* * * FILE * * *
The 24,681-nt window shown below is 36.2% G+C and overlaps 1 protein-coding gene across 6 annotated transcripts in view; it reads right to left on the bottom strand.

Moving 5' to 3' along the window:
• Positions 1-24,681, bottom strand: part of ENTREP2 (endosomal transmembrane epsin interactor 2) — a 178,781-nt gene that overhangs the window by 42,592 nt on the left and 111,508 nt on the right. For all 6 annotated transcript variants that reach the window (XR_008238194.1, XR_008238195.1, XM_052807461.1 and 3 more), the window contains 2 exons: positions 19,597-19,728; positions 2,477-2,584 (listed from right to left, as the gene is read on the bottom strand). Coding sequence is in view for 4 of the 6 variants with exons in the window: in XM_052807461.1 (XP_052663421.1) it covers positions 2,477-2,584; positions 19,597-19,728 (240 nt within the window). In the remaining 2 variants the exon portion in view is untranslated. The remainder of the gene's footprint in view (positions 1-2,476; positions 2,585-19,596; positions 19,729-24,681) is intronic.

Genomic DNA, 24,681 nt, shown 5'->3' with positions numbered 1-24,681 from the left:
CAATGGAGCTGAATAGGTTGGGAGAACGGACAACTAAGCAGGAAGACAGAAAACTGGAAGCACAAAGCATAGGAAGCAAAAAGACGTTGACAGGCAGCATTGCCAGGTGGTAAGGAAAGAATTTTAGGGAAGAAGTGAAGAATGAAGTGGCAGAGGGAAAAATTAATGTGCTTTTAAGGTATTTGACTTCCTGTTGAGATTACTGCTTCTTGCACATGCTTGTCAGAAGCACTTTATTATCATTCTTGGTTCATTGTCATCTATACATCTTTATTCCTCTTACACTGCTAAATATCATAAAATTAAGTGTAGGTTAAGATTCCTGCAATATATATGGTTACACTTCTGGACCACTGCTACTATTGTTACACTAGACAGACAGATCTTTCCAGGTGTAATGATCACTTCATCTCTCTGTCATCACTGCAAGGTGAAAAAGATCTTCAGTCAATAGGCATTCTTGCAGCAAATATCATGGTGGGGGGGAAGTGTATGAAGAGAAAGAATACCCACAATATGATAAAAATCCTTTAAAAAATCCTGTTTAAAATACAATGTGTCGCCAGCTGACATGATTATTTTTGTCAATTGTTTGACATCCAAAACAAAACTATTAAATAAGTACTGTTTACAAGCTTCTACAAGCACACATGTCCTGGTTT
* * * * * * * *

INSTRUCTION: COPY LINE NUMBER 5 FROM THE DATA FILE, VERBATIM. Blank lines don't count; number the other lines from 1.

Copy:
CAATGGAGCTGAATAGGTTGGGAGAACGGACAACTAAGCAGGAAGACAGAAAACTGGAAGCACAAAGCATAGGAAGCAAAAAGACGTTGACAGGCAGCATTGCCAGGTGGTAAGGAAAGAATTTTAGGGAAGAAGTGAAGAATGAAGTGGCAGAGGGAAAAATTAATGTGCTTTTAAGGTATTTGACTTCCTGTTGAGATTACTGCTTCTTGCACATGCTTGTCAGAAGCACTTTATTATCATTCTTGGTTCATTGTCATCTATACATCTTTATTCCTCTTACACTGCTAAATATCATAAAATTAAGTGTAGGTTAAGATTCCTGCAATATATATGGTTACACTTCTGGACCACTGCTACTATTGTTACACTAGACAGACAGATCTTTCCAGGTGTAATGATCACTTCATCTCTCTGTCATCACTGCAAGGTGAAAAAGATCTTCAGTCAATAGGCATTCTTGCAGCAAATATCATGGTGGGGGGGAAGTGTATGAAGAGAAAGAATACCCACAATATGATAAAAATCCTTTAAAAAATCCTGTTTAAAATACAATGTGTCGCCAGCTGACATGATTATTTTTGTCAATTGTTTGACATCCAAAACAAAACTATTAAATAAGTACTGTTTACAAGCTTCTACAAGCACACATGTCCTGGTTT